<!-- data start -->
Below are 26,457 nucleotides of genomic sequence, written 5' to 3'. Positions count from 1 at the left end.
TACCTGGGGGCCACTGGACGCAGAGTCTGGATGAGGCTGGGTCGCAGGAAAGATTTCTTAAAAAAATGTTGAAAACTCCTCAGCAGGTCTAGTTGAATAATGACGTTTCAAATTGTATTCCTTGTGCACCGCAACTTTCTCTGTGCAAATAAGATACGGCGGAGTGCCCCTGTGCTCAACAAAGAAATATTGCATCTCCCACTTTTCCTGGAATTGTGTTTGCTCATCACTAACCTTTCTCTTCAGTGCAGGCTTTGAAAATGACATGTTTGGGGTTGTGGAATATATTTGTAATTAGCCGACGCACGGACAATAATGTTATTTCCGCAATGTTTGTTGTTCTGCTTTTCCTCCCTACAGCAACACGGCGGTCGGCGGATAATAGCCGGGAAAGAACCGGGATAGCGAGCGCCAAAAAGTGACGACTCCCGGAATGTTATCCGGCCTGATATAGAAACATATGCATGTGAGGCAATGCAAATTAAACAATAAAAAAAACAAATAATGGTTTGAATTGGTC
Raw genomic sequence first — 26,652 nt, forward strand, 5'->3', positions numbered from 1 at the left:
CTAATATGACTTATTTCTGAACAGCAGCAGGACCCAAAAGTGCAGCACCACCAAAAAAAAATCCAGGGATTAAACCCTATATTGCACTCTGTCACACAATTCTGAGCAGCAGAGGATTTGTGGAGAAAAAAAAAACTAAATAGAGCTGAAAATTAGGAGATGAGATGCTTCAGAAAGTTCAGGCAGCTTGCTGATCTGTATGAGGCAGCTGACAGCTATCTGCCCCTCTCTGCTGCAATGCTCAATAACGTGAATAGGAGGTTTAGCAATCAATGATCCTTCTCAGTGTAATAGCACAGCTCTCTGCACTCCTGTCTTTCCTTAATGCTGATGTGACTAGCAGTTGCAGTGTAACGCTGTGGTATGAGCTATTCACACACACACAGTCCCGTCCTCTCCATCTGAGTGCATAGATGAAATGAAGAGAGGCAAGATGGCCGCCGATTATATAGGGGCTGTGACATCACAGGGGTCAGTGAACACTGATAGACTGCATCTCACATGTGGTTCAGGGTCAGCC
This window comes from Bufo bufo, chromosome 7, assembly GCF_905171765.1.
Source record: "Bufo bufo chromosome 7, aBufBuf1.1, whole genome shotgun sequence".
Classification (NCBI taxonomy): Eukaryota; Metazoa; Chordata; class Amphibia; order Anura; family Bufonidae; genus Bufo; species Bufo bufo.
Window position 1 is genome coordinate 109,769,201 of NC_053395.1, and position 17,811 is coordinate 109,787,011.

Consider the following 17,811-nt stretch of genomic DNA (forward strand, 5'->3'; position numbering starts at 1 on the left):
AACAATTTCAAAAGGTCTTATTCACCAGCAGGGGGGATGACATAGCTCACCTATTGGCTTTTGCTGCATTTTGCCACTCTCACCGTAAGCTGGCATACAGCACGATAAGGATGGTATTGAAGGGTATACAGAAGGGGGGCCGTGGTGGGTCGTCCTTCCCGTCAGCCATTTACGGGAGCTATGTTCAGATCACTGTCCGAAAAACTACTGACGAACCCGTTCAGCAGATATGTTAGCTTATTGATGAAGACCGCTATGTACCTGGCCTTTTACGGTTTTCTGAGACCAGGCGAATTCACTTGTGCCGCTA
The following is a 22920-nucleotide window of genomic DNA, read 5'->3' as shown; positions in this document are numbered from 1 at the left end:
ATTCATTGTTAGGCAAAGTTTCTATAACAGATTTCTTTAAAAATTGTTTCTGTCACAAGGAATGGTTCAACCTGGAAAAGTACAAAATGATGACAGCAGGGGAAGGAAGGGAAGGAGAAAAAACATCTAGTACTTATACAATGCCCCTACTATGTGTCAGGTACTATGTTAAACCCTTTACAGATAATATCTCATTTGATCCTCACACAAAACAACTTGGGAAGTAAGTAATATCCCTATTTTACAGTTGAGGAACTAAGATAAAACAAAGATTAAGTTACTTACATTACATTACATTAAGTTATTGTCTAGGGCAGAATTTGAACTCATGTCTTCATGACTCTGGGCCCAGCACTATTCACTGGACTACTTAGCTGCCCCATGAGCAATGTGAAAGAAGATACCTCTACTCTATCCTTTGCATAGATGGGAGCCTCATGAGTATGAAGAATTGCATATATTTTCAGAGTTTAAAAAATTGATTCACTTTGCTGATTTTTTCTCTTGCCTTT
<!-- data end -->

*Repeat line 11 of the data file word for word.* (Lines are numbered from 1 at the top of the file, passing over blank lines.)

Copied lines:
The following is a 22920-nucleotide window of genomic DNA, read 5'->3' as shown; positions in this document are numbered from 1 at the left end: